Depression is… #poetry #poem

Silky Poetic Lotion


Some days depression is the rain

that patters on my bedroom window.

It keeps tapping and tapping

to remind me of its presence.

Some days depression is nightfall

with its lack of light and heavy eyelids.

It urges me to sip a drink

to forget it ever existed.

Some days depression is a ponytail

and pajamas and slippers.

It isn’t wanting to start a new day

when yesterday isn’t over yet.

Depression is laziness and sleep.

It is frustration and anger.

It is the tears in my eyes

that i don’t let fall.

At the mere scent of its presence,

i take the antidote

tiny and round

and hope this time

it works.



1:53 PM

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On the Last Days of May, Let’s Address Our Desperate Need to Tackle #MentalHealth in Our Communities

If you have been reading my posts lately (especially on Tuesdays), you may  know of my online and offline crusade to raise our culture’s consciousness about the prevalent role of Mental Health Awareness in our communities locally, nationally, and internationally, With the latest developments from the Santa Barbara massacre at the hands of Elliot Barber, the Sandy Hook killings, and the countless number of untold stories in our neighborhoods, there has been too many unnecessary deaths to ignore anymore.

We can no longer assume that mental health is not a factor in any of these news stories – it has a profound effect on the murder suspect and unfortunately, the victims. But the solution to this epidemic is much more complicated than simply medicating the patient.  Don’t get me wrong, stabilizing destructive thoughts and intentions in a person who suffers from mental illness through medication is very important. However, that is NOT the ONLY answer to this problem.  That’s the cheap, Cliff Notes-version response to a very complicated issue in our society.

In my opinion, the first thing that will help us all tackle this issue is removing the cultural stigma that mental illness has had in our neighborhoods, family and social circles, and cities around the world. That can only happen if we all are EDUCATED in what mental illness REALLY is. Calling someone “crazy” is just as insulting as any racial/sexist /ageist slur can be because it generalizes an entire group of people. Are all African-Americans “lazy”? Are all immigrants “thieves”?  Are all women “bitches”? Are all young people “entitled”? I doubt that considerably.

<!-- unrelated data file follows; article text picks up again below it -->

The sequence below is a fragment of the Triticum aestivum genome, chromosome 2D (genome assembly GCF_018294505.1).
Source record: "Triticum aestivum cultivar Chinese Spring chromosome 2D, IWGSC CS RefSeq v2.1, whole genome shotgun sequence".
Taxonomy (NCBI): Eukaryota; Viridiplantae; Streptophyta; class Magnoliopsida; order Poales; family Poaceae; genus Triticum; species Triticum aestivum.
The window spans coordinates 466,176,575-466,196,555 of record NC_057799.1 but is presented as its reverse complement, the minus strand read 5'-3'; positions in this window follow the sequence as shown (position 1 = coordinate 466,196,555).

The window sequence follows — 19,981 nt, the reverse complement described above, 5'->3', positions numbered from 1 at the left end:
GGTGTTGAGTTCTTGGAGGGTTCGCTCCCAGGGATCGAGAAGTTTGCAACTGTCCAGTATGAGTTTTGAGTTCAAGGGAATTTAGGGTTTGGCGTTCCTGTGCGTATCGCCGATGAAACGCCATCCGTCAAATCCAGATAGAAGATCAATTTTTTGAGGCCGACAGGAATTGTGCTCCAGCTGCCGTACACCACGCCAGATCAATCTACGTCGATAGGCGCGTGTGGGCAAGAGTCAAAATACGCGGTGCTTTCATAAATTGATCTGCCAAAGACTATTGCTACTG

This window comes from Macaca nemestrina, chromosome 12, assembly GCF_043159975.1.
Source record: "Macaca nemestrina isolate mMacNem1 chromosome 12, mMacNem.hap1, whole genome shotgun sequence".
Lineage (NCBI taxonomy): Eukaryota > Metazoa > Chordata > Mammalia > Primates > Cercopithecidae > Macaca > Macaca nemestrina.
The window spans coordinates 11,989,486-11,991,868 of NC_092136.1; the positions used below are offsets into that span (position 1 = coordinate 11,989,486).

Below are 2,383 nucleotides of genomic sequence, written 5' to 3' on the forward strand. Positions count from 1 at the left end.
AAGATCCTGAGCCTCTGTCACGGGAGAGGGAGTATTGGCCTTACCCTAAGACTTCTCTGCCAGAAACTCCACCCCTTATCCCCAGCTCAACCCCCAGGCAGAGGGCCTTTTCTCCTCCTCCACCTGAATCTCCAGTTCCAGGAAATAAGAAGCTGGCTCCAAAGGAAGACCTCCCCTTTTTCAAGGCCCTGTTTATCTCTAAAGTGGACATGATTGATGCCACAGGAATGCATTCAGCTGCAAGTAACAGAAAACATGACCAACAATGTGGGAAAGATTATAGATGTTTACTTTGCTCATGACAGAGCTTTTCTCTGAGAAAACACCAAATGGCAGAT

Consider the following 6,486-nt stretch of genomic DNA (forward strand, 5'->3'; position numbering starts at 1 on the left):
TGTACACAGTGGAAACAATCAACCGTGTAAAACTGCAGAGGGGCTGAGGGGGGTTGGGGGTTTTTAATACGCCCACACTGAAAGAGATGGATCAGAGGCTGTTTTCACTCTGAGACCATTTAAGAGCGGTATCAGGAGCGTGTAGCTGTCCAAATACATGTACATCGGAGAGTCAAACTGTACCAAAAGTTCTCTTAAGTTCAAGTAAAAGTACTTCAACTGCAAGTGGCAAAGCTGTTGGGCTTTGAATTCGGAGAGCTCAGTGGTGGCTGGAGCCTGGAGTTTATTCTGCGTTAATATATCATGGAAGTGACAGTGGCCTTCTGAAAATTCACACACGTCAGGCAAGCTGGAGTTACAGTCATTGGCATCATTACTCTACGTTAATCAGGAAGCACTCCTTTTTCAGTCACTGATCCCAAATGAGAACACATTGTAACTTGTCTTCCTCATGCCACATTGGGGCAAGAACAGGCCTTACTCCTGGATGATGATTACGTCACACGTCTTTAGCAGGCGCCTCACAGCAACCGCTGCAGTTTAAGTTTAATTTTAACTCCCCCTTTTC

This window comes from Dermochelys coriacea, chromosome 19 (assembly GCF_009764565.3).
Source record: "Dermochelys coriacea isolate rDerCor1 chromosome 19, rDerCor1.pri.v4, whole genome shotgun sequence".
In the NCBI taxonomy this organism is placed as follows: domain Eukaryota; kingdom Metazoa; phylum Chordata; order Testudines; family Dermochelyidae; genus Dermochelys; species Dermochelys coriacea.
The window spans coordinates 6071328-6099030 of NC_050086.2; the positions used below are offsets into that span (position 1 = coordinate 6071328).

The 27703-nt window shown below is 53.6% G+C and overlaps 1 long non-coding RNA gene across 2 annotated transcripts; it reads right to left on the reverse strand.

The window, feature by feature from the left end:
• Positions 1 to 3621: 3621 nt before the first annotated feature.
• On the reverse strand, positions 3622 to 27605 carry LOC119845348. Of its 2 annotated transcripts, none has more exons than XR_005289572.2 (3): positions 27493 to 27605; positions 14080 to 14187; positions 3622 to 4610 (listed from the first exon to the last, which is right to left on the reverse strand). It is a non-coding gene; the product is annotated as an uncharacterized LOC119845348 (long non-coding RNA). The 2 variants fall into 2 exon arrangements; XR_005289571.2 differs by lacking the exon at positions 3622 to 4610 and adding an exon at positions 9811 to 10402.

HEADER-mental-health-blogging_800X500pxNAMI Mental Health

Mental illness has a varied spectrum, covering multiple conditions and symptoms. There’s depression, postpartum depression, seasonal depression, bipolar disorder, bipolar II, bipolar depression, schizophrenia, multiple personality disorder and so many more. Each condition has its own set of symptoms. For instance, depression equates to extreme bouts of sadness, fatigue, and varying levels of suicidal thoughts. Bipolar disorder is a mood disorder characterized by high energy “manic” episodes with hypersensitivity and anger and low energy symptoms similar to depression.  A person who suffers from schizophrenia has varied intensity of voices/hallucinations telling him/her to do things that are not constructive. There are organizations like NAMI and Mental Health America out there who have the latest research, diagnosis checklists, support groups and more. We just need to WANT to find this information.

Once you know what each condition looks like by being more informed, you can be the empathetic advocate for that person to get the help he/she needs. And it’s more than just taking a pill; it’s involving therapy, support groups as well as a proper dosage of medication to lessen the condition’s symptoms. You can be the loving friend/family member/girlfriend/boyfriend/wife/husband who can remove the social insecurity from that sufferer by just listening. Are you REALLY listening to your child/friend/spouse? How do you know?

The reason why sufferers lie about the severity of their illness is because they fear being labeled as “crazy” and becoming a social outcast within their families and communities. Who wants to be labeled a freak of Nature, “that weird kid,” at ANY age, much less in your formative years of development in childhood, adolescence or young adulthood?! I believe that 22-year-old University of California student Elliot Barber faced that same fear. I am not condoning his course of action but I do know that there were warning signs that were either ignored or overlooked by his parents, mental health professionals and the police department.

So I ask, “how are we as individuals embracing our neighbors and family who just happen to suffer from a mental illness?”  The answer will predict the future of our disenfranchised people in our culture and ultimately, our own future as the human race.




DON LEMON: How Much Can A Loved One Do To Save A Family Member?

Black America Web

By his own account, which police are calling a manifesto, 22-year-old Elliot Rodger had been planning his murder suicide attack for at least five years, since he was 17 years old.

His parents say from childhood he suffered from mild autism and was socially awkward.

They knew he was dealing with depression.

His postings on his social media pages reflected it.

But they never expected anything like the horror that played out late Friday night when Rodger went on a killing rampage in Isla Vista, California.

Seven people including Rodger would end up dead, 14 others would be injured.

Some were stabbed, some were shot and some were hit by Rodger’s car.

Rodger’s family tried to help.

They even consulted with someone from a mental health agency.

Someone from the mental health agency requested police check on the young man’s welfare.

So just last month after that consultation and after…

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Memorial Day Reflections || The Ancient Greeks Helping Vets with PTSD


Ajax Defending Greek Ships Against Trojans

The Greeks didn’t call it PTSD. But they understood that war brought trauma (from the Greek word meaning “wound”), which left some warriors with a “thousand-yard stare,” a phrase used by Sophocles, long after they returned home. Advocates and the military itself have found that ancient myths and stories like “Ajax” can help veterans and active-duty soldiers cope with the overwhelming psychological stress that the country’s longest war has put on its relatively small volunteer force.